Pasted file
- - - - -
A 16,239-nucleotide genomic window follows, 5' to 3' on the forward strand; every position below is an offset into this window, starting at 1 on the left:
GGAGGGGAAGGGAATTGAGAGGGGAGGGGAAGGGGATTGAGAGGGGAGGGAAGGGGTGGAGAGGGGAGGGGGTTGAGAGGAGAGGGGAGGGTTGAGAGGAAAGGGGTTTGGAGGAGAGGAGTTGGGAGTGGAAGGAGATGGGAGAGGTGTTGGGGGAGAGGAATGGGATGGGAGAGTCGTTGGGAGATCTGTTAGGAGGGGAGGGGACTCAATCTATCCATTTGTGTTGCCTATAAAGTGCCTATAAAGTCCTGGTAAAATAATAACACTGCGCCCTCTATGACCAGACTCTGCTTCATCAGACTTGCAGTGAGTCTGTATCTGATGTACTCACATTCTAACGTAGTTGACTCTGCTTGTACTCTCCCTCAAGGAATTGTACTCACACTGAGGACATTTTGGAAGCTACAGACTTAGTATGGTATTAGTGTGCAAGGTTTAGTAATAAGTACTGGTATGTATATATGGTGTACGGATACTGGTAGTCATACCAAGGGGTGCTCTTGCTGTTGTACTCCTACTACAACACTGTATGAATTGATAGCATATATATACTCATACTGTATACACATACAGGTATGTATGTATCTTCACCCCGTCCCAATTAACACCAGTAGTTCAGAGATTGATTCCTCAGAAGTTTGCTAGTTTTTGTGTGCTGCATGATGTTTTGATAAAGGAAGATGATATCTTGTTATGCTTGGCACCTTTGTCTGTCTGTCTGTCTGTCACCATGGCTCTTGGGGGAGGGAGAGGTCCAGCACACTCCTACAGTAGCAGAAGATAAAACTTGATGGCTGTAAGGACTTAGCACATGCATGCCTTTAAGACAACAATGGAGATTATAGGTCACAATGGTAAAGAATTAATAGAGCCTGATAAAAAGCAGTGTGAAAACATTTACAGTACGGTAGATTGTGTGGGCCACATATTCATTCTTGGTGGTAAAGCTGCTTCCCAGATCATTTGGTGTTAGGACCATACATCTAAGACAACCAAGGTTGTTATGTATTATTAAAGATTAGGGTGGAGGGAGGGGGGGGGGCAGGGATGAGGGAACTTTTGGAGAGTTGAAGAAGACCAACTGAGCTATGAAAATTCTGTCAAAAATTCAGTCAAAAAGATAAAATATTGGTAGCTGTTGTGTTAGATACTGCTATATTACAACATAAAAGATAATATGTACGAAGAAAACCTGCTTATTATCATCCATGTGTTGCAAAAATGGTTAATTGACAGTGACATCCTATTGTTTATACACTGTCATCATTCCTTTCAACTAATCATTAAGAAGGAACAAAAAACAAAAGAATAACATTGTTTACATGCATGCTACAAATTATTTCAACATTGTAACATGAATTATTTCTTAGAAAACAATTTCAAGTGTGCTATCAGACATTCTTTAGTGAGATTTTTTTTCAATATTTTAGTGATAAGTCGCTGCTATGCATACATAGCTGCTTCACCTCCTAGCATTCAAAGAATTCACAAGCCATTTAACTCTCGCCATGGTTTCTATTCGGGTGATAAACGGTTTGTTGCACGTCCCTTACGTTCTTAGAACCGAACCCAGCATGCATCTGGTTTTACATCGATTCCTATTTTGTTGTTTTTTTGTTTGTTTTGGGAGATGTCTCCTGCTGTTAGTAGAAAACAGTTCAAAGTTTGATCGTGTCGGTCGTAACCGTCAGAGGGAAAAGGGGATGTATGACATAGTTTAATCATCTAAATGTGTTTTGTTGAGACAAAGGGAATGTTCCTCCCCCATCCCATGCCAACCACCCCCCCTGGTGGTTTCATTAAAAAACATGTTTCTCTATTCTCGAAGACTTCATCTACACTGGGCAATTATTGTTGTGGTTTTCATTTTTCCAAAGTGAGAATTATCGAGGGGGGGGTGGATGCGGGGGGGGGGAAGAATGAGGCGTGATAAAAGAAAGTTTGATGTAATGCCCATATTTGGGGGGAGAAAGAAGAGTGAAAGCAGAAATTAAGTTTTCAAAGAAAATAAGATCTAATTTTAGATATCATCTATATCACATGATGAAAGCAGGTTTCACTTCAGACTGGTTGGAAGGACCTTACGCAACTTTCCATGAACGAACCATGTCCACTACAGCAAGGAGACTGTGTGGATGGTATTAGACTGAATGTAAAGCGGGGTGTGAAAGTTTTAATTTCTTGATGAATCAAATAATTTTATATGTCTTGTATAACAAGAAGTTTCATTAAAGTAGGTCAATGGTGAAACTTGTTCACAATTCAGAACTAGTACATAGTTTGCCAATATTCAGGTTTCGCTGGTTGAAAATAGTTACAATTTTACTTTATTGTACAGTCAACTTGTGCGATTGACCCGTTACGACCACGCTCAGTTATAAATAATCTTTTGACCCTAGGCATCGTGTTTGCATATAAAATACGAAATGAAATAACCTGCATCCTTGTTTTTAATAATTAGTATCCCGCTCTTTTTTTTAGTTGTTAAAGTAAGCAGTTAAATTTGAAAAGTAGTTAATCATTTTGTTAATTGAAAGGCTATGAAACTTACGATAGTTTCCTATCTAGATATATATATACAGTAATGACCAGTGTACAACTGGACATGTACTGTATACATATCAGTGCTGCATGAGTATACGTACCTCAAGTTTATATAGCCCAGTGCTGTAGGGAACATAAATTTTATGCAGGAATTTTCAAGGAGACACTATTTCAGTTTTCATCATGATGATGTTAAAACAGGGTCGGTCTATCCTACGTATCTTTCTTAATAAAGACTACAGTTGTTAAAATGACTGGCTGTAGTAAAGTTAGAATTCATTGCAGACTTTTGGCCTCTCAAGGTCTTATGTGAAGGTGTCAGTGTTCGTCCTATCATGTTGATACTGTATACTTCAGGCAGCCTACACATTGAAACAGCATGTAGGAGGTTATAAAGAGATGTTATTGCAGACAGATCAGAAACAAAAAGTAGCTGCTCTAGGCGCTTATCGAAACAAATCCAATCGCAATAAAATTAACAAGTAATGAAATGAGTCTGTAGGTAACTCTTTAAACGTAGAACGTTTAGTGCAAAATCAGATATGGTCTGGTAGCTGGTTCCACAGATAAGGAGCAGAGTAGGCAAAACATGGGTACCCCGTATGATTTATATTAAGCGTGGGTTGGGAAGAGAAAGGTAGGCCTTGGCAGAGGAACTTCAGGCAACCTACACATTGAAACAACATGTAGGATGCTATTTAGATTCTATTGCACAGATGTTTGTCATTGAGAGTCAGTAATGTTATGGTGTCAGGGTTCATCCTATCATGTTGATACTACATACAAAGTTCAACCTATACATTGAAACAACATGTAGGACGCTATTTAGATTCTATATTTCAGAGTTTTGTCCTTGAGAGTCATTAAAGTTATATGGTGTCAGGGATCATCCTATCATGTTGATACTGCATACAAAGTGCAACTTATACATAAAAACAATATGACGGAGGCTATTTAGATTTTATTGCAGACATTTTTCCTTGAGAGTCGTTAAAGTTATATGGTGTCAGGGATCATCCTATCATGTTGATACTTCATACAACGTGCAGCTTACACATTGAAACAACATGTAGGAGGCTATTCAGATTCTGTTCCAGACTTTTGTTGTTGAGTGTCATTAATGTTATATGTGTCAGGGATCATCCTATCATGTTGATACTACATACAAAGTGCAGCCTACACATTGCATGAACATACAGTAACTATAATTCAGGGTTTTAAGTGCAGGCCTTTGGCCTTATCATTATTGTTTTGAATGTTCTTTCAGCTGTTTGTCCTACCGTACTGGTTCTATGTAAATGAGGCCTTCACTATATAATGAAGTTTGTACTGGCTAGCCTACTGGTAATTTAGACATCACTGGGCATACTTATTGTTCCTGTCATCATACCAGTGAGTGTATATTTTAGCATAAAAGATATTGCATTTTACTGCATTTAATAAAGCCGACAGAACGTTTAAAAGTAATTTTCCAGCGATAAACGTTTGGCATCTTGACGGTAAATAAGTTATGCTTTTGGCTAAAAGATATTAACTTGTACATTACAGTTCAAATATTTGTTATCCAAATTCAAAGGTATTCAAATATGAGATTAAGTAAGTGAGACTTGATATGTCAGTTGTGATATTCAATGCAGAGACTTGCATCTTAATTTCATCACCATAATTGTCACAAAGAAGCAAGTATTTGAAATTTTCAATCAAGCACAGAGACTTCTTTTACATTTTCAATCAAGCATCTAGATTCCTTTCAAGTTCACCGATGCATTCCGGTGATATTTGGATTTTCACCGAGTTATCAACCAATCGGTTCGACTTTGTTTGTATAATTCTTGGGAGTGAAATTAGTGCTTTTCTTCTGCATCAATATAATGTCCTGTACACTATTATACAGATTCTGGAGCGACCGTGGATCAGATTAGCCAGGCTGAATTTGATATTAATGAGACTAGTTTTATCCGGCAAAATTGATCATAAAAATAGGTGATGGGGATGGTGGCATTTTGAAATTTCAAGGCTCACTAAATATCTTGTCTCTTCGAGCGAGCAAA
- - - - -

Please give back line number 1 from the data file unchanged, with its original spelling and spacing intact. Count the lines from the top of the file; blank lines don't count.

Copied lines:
A 16,239-nucleotide genomic window follows, 5' to 3' on the forward strand; every position below is an offset into this window, starting at 1 on the left: